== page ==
My Kind of Country

Country music from a fan's point of view since 2008

Tag Archives: Utah Phillips

Album Review: Buddy and Julie Miller – ‘Buddy and Julie Miller’

buddyandjulielargeIt took Buddy Miller six years and four studio albums before he made a proper duo record with his wife Julie. Released in 2001 on HighTone Records, Buddy and Julie Miller was the inaugural Album of the Year at the Americana Music Awards.

The album features cover songs composed by folk/rock legends as well as original material. They open with an excellent take on Richard Thompson’s “Keep Your Distance,” which I came to know four years later through Patty Loveless. I also enjoyed their beautiful rendition of the Utah Phillips classic “Rock, Salt, Nails,” a song I hadn’t heard before. They unfortunately misstep with Bob Dylan’s “Wallflower.” The duo turned a simple country song into a loud mess.

Julie solely composed the remainder of the album, save one song. “You Make My Heart Beat Too Fast” is pure aggressive rock & roll, with Julie’s distinctive voice leading the way. The similarly uptempo “Rachael” is much more tasteful and falls within the appealing sonic vein of “Keep Your Distance.”

“Forever Has Come to an End” is a stunning country ballad about a guy lamenting the end of his marriage. They forgo the fiddle and steel, but the aching sincerity of the lyric perfectly shines through. “That’s Just How She Cries” is a strong lyric, but the arraignment is missing the flavor necessary to give it appealing texture. The same blandness mares “Holding Up The Sky.” The track prominently features an acoustic guitar that doesn’t really do anything to elevate the song in any significant way.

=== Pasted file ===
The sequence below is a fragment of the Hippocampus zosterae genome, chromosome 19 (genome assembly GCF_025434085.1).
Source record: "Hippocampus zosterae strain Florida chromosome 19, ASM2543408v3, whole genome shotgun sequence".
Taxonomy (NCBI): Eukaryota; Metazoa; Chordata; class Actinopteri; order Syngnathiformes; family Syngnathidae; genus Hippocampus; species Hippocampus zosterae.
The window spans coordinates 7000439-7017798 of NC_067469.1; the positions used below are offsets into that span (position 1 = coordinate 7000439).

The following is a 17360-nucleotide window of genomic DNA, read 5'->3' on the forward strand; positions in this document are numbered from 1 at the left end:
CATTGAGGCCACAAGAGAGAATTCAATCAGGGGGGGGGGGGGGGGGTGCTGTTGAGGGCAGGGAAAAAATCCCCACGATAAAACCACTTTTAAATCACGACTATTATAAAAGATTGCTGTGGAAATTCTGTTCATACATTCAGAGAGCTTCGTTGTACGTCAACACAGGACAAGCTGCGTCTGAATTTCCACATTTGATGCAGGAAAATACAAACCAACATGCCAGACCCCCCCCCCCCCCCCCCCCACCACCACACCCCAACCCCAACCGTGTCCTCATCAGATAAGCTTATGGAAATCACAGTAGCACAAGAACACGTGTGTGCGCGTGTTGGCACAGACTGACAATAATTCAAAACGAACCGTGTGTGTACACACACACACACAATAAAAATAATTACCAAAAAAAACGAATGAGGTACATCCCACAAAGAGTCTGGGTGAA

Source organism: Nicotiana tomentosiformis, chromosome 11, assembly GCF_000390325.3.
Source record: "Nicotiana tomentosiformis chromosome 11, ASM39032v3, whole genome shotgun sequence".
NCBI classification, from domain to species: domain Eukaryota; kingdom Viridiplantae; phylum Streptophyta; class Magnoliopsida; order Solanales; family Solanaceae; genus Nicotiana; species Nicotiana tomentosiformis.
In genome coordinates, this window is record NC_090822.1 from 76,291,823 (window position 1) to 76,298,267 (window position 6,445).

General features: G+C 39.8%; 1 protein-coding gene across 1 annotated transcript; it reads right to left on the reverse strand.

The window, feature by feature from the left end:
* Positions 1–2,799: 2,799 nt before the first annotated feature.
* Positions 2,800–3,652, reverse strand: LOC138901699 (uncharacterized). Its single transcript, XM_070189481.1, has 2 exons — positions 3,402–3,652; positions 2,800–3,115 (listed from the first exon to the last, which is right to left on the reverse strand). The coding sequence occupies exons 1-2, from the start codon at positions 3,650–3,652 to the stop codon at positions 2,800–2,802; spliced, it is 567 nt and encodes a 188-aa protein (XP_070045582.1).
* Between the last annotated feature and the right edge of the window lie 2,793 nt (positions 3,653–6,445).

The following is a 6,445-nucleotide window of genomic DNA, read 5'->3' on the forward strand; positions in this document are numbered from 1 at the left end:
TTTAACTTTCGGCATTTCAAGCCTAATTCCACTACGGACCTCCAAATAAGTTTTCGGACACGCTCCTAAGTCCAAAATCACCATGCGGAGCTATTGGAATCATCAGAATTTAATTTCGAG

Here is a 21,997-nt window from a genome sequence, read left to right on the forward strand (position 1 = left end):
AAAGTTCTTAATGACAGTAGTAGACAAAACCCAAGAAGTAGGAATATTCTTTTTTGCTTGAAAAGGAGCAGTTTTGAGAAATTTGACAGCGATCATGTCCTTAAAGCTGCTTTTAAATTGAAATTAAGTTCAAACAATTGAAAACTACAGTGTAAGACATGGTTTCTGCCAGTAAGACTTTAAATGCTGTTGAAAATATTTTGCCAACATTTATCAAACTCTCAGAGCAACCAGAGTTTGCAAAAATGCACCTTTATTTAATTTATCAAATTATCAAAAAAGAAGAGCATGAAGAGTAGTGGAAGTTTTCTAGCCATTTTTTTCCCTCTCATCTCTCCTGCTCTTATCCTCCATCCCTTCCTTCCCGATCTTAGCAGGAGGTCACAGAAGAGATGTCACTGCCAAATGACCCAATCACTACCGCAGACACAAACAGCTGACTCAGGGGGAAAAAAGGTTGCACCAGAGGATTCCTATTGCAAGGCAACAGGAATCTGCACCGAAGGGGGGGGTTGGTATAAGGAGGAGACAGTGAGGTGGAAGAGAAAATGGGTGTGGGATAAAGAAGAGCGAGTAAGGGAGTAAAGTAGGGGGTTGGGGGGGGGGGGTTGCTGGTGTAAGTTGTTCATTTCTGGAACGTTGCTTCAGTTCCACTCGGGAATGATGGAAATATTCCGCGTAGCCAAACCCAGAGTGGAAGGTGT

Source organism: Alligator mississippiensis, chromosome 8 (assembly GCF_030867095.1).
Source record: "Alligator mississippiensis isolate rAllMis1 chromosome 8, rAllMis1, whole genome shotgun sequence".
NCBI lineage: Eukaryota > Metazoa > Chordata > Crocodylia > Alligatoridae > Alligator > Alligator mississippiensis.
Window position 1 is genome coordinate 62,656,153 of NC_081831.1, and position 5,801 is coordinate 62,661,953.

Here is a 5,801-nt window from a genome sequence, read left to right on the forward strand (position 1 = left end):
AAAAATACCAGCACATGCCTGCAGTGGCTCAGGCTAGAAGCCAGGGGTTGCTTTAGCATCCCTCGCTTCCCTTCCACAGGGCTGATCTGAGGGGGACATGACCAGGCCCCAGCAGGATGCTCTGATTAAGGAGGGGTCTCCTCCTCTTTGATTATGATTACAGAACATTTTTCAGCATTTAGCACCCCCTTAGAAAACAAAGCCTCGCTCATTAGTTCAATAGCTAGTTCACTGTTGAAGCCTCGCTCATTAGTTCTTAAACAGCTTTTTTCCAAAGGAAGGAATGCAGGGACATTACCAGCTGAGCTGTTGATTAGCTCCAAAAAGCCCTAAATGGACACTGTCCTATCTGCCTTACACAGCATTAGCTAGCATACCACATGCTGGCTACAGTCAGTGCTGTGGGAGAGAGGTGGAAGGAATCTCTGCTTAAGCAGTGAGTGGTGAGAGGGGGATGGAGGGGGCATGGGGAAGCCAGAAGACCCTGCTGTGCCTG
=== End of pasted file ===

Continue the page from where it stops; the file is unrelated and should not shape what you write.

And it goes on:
My trouble with Buddy and Julie Miller lies in the simple fact it isn’t a country album at all. I certainly see the quality in the songs, but the arrangements significantly hold me back from truly enjoying the album as a whole. But I did love “Forever Has Come to an End” and their cover of “Keep Your Distance” was very, very good.

There just isn’t much else that was truly appealing to my ears. Does that make Buddy and Julie Miller a bad album? Not in the least. Although it isn’t my personal taste, I can still clearly see why it’s been so lauded. I recommend seeking it out in order for you to make your own judgments.

Grade: B+

Album Review: Emmylou Harris – ‘Quarter Moon In A Ten Cent Town’

Emmylou’s fourth album was released in January 1978 on Warner Brothers, which had taken over her contract from the subsidiary Reprise. A personal favorite of mine, it contains a number of her classic recordings. The lineup marks the replacement of Rodney Crowell in the Hot Band by Ricky Skaggs, with both men playing on the record. The arrangements and musicians are, as usual, impeccable. There was a change of emphasis with the selection of material, with no classic revivals this time (although a number of the tracks have become classics in their own right since), but a concentration on new songs.  The quality of material is as high as Emmylou’s fans had come to expect. Emmylou was now married to producer Brian Ahern, and their personal and professional partnership showed them in perfect tune. Ironically, given her newlywed status, the overarching theme is one of leaving, whether that means a lover or spouse, a parent, or life itself.